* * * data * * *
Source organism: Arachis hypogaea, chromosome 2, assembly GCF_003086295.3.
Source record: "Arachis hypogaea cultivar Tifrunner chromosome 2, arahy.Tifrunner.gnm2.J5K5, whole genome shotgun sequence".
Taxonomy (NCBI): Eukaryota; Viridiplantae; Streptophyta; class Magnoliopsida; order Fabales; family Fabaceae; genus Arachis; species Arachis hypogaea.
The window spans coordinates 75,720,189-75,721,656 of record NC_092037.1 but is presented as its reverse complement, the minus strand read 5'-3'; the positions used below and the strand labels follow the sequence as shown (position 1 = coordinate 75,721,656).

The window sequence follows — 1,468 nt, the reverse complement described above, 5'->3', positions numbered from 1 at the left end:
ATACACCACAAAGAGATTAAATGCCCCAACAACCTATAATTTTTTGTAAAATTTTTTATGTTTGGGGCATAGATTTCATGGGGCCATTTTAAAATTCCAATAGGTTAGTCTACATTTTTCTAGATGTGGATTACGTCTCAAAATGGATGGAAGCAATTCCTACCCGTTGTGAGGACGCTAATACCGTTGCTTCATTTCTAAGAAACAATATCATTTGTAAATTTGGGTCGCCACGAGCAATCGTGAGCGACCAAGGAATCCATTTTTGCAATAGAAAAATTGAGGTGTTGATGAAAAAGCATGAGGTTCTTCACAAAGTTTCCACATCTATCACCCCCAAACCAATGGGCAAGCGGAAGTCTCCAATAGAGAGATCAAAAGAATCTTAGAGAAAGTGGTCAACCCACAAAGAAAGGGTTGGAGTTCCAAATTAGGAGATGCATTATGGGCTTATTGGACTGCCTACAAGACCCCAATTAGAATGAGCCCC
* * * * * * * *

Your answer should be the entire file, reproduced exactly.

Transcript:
Source organism: Arachis hypogaea, chromosome 2, assembly GCF_003086295.3.
Source record: "Arachis hypogaea cultivar Tifrunner chromosome 2, arahy.Tifrunner.gnm2.J5K5, whole genome shotgun sequence".
Taxonomy (NCBI): Eukaryota; Viridiplantae; Streptophyta; class Magnoliopsida; order Fabales; family Fabaceae; genus Arachis; species Arachis hypogaea.
The window spans coordinates 75,720,189-75,721,656 of record NC_092037.1 but is presented as its reverse complement, the minus strand read 5'-3'; the positions used below and the strand labels follow the sequence as shown (position 1 = coordinate 75,721,656).

The window sequence follows — 1,468 nt, the reverse complement described above, 5'->3', positions numbered from 1 at the left end:
ATACACCACAAAGAGATTAAATGCCCCAACAACCTATAATTTTTTGTAAAATTTTTTATGTTTGGGGCATAGATTTCATGGGGCCATTTTAAAATTCCAATAGGTTAGTCTACATTTTTCTAGATGTGGATTACGTCTCAAAATGGATGGAAGCAATTCCTACCCGTTGTGAGGACGCTAATACCGTTGCTTCATTTCTAAGAAACAATATCATTTGTAAATTTGGGTCGCCACGAGCAATCGTGAGCGACCAAGGAATCCATTTTTGCAATAGAAAAATTGAGGTGTTGATGAAAAAGCATGAGGTTCTTCACAAAGTTTCCACATCTATCACCCCCAAACCAATGGGCAAGCGGAAGTCTCCAATAGAGAGATCAAAAGAATCTTAGAGAAAGTGGTCAACCCACAAAGAAAGGGTTGGAGTTCCAAATTAGGAGATGCATTATGGGCTTATTGGACTGCCTACAAGACCCCAATTAGAATGAGCCCC